Todd Robbins' Carnival Knowledge
nytheatre.com review by Todd Carlstrom
August 12, 2006
Time is definitely not on the side of one of America's greatest entertainments, the ten-in-one sideshow. Nor is technology. For many rural Americans before World War II, their only glimpse of show business came when the touring carnivals came to town. Then came television, which beamed the amazing and astounding into our living rooms without all the mosquitoes, sawdust, and animal odors. In his show Carnival Knowledge, Todd Robbins is fighting an uphill battle trying to convince jaded, air-conditioned, urban audiences to feel nostalgic for a tradition that few (if any) of them have authentically experienced. It is a testament to the rarity of his gifts as a historian and practitioner of the disappearing arts of the midway that he wins that battle so effortlessly.
Returning to FringeNYC (where it debuted five years ago), Carnival Knowledge is a winning production even if judged only on its most superficial level: as an exhibition of astounding feats such as walking on broken glass, eating fire, and hammering nails into one's nostrils (yes, really). Sure, reality TV competitions feature people doing unusual things with/to their bodies, but nothing compares to watching someone from only a few feet away as they chew up a GE light bulb that you handled yourself just moments before. Robbins commands the stage even when simply talking about sideshow life. Between acts, he spins captivating personal and historical anecdotes with a salacious wit that never takes itself too seriously. In fact, he's almost funnier when his jokes bomb ("It's almost like comedy!").
Whether Robbins was named "The Post-Modern Master of the Sideshow" or assumed the title himself, he deserves it. He is frank in acknowledging that most of the seemingly miraculous talents in the carny repertoire really come down to practiced technique. To him (and, ultimately, us), those talents are more amazing for deriving from human ingenuity than they would be if they were superhuman, which is how they were advertised in the industry's heyday.
Robbins and director Kirsten Sanderson strike gold in appealing to the romance of that lost age. By hearkening to the glory days of the sideshow, they point up the uncertainty of its future. I left the theatre feeling lucky that I got to witness these acts firsthand while I still could. Granted, it's always been part of the carny mystique to exaggerate how few people are privy to its secret ways, but never before has reality agreed so readily. The last two remaining sideshows in the world (one co-run by Robbins) are barely holding on in the face of aggressive real estate development and the dwindling ranks of its practitioners. Still, though Carnival Knowledge resonates with a certain missionary zeal for the preservation of carnival culture, it stops well short of preaching. It is first and foremost a compelling evening of entertainment with a couple of tantalizing trade secrets thrown in for good measure.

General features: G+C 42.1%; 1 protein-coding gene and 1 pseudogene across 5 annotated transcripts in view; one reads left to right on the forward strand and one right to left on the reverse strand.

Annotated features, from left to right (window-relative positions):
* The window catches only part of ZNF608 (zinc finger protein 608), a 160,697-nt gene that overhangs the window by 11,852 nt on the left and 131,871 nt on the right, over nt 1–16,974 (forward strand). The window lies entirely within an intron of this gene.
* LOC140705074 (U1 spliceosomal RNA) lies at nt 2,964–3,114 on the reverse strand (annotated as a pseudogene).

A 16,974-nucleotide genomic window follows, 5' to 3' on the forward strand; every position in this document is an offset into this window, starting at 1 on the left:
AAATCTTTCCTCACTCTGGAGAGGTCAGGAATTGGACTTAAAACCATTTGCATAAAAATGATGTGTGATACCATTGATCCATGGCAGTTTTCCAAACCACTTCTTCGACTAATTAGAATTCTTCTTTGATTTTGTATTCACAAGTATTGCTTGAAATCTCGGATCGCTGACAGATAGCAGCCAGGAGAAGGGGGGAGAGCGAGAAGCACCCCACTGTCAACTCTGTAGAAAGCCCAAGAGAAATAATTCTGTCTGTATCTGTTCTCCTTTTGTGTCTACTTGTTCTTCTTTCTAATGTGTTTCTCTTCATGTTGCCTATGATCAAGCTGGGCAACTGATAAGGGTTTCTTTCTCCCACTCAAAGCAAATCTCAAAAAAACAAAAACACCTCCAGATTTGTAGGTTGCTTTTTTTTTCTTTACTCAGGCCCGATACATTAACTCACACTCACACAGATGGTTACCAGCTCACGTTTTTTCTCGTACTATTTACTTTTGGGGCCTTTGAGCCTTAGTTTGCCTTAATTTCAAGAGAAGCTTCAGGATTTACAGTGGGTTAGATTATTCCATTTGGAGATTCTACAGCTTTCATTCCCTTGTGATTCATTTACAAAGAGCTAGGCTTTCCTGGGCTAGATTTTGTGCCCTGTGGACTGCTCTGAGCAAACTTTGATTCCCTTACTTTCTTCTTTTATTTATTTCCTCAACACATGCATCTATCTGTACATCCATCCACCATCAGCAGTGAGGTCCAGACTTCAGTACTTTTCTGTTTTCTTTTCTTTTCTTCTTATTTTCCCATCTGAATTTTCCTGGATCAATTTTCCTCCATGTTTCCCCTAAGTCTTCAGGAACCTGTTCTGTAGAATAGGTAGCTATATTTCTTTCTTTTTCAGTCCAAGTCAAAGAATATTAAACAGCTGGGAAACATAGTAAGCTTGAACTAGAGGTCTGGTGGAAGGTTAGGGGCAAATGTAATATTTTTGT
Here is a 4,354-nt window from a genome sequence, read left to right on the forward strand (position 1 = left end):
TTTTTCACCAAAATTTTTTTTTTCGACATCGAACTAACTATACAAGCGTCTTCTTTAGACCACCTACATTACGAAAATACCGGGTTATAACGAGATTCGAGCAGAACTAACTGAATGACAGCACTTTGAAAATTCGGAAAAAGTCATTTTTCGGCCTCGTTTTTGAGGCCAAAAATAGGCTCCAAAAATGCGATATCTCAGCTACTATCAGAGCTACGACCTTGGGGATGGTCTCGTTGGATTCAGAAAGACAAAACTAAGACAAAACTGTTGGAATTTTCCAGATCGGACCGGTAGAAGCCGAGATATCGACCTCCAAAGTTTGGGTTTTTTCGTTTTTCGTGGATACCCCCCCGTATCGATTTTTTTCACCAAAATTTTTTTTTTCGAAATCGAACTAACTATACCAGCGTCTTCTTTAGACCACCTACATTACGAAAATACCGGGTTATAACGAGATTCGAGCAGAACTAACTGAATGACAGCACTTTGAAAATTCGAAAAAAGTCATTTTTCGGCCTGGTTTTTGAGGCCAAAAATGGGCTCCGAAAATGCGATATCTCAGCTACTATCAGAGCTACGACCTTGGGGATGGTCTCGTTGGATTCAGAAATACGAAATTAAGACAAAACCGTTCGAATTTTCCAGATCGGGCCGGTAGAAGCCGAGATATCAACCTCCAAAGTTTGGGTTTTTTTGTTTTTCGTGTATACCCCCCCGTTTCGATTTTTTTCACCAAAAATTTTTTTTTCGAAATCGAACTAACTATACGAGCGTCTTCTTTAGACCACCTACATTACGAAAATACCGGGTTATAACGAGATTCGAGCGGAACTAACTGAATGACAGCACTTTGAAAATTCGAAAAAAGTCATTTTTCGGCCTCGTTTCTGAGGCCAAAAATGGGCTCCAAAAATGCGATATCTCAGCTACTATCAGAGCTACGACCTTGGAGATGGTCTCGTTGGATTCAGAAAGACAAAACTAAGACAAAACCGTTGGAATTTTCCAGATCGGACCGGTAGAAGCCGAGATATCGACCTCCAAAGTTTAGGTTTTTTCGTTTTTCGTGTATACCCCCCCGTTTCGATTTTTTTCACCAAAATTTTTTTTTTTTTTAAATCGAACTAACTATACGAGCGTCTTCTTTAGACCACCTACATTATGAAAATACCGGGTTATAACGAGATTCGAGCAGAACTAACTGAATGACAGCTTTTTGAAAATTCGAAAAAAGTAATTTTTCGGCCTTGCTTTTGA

Also in the show are Twistina and Zanitra (played by the same uncredited woman), who help with a couple of tricks, and the unbelievable Jennifer Miller (billed as Zanobia), the "Woman with a Beard" whose knife-juggling act nearly steals the show. Robbins loves to get the audience involved, so the stage-shy should consider themselves warned.
No stage or costume designer is credited, but someone deserves kudos for establishing the old-timey feel so well. Johnny Meah's beautiful stage banner art certainly helps. Lastly, it's rare that the program bears mentioning in a review, but this one boasts particularly attractive cover art (by Jon Roger of American Artists). It's also quite informative, with a history of the American sideshow and a glossary of carnival jargon that'll separate the rubes from the "with it."